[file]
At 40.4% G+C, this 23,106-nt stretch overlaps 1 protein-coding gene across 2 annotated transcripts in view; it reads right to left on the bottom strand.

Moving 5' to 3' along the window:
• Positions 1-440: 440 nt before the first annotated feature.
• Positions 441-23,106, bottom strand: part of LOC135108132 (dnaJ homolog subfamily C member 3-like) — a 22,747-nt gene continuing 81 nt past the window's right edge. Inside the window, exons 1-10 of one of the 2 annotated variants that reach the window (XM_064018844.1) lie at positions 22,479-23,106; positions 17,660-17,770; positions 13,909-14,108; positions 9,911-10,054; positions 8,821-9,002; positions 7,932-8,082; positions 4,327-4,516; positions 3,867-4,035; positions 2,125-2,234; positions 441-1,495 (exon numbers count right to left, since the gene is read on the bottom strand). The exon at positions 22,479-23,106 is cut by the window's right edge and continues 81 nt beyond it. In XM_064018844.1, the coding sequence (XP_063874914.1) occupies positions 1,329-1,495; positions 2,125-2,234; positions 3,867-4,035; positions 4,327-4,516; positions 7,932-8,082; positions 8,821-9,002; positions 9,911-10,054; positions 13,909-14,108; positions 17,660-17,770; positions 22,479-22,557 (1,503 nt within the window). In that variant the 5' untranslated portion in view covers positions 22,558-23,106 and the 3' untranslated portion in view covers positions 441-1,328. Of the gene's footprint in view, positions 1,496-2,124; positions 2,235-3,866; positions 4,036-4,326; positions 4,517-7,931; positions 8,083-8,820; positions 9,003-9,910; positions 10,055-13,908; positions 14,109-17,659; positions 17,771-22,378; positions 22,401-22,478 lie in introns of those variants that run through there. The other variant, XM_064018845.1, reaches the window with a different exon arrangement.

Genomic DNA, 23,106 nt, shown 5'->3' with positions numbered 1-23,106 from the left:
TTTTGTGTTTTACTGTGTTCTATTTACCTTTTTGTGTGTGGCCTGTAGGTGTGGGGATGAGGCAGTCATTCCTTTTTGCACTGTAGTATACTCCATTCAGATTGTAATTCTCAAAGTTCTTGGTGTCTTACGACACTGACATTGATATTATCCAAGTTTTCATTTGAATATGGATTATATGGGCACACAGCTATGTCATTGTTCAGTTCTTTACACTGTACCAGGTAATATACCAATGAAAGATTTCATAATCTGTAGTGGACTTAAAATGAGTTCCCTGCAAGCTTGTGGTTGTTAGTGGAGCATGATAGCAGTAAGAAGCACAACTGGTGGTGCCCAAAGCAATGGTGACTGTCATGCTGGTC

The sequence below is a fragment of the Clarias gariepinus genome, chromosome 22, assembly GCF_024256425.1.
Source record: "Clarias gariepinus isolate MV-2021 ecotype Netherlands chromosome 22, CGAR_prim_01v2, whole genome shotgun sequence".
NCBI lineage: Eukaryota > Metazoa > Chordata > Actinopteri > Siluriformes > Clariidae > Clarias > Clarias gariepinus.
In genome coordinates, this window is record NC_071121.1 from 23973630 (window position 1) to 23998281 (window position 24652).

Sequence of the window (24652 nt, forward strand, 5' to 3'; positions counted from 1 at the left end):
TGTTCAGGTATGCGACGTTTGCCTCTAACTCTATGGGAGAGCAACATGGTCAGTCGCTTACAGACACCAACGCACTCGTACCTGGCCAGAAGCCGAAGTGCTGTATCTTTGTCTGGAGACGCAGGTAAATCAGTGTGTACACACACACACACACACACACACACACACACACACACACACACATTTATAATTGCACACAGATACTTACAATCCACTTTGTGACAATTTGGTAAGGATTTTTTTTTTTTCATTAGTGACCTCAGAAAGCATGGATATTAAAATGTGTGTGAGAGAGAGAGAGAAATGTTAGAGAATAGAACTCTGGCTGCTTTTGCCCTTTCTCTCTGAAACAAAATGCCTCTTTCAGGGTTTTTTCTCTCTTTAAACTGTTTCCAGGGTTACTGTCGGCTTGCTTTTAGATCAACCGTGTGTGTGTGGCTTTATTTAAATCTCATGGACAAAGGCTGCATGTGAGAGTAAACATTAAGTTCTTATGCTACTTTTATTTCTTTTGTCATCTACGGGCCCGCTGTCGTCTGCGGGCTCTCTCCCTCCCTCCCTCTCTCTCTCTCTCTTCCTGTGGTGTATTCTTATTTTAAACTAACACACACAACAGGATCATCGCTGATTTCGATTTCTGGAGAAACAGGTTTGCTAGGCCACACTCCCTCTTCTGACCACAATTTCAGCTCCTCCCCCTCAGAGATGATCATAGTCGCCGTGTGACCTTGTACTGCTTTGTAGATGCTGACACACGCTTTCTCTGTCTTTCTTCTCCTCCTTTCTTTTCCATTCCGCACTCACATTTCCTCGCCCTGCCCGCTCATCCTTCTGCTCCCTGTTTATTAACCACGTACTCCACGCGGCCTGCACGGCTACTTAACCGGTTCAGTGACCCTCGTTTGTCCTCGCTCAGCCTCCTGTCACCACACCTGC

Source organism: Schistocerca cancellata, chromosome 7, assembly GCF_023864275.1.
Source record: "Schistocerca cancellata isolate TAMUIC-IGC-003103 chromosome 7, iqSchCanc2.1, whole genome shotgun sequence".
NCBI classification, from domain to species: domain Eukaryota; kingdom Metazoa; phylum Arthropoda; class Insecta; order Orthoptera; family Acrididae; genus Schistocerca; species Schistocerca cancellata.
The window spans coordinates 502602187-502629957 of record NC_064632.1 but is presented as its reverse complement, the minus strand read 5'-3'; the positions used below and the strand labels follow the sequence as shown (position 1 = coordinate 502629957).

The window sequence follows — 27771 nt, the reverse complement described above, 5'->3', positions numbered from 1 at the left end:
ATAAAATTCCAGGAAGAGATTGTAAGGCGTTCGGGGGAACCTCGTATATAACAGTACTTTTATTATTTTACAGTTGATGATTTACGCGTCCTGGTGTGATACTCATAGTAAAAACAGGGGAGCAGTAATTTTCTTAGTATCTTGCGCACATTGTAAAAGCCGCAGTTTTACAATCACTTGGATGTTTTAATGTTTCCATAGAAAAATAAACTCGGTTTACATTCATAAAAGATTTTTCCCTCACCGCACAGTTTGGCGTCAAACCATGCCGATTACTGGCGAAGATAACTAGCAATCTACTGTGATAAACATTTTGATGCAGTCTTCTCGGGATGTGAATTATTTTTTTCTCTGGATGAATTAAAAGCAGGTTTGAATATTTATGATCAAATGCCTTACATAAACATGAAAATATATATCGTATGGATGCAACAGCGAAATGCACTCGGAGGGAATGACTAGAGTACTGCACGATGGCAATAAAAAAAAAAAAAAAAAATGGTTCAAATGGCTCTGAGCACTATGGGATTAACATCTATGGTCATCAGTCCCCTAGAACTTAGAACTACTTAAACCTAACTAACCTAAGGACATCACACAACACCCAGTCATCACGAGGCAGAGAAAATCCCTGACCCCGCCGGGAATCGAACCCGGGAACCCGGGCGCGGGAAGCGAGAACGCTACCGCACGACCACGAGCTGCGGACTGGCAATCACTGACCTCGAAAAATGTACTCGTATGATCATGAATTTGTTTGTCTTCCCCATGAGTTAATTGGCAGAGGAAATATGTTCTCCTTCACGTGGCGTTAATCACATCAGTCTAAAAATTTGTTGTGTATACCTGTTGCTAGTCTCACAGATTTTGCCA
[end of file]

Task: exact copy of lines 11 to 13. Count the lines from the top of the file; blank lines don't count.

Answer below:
Sequence of the window (24652 nt, forward strand, 5' to 3'; positions counted from 1 at the left end):
TGTTCAGGTATGCGACGTTTGCCTCTAACTCTATGGGAGAGCAACATGGTCAGTCGCTTACAGACACCAACGCACTCGTACCTGGCCAGAAGCCGAAGTGCTGTATCTTTGTCTGGAGACGCAGGTAAATCAGTGTGTACACACACACACACACACACACACACACACACACACACACACACATTTATAATTGCACACAGATACTTACAATCCACTTTGTGACAATTTGGTAAGGATTTTTTTTTTTTCATTAGTGACCTCAGAAAGCATGGATATTAAAATGTGTGTGAGAGAGAGAGAGAAATGTTAGAGAATAGAACTCTGGCTGCTTTTGCCCTTTCTCTCTGAAACAAAATGCCTCTTTCAGGGTTTTTTCTCTCTTTAAACTGTTTCCAGGGTTACTGTCGGCTTGCTTTTAGATCAACCGTGTGTGTGTGGCTTTATTTAAATCTCATGGACAAAGGCTGCATGTGAGAGTAAACATTAAGTTCTTATGCTACTTTTATTTCTTTTGTCATCTACGGGCCCGCTGTCGTCTGCGGGCTCTCTCCCTCCCTCCCTCTCTCTCTCTCTCTTCCTGTGGTGTATTCTTATTTTAAACTAACACACACAACAGGATCATCGCTGATTTCGATTTCTGGAGAAACAGGTTTGCTAGGCCACACTCCCTCTTCTGACCACAATTTCAGCTCCTCCCCCTCAGAGATGATCATAGTCGCCGTGTGACCTTGTACTGCTTTGTAGATGCTGACACACGCTTTCTCTGTCTTTCTTCTCCTCCTTTCTTTTCCATTCCGCACTCACATTTCCTCGCCCTGCCCGCTCATCCTTCTGCTCCCTGTTTATTAACCACGTACTCCACGCGGCCTGCACGGCTACTTAACCGGTTCAGTGACCCTCGTTTGTCCTCGCTCAGCCTCCTGTCACCACACCTGC

Source organism: Schistocerca cancellata, chromosome 7, assembly GCF_023864275.1.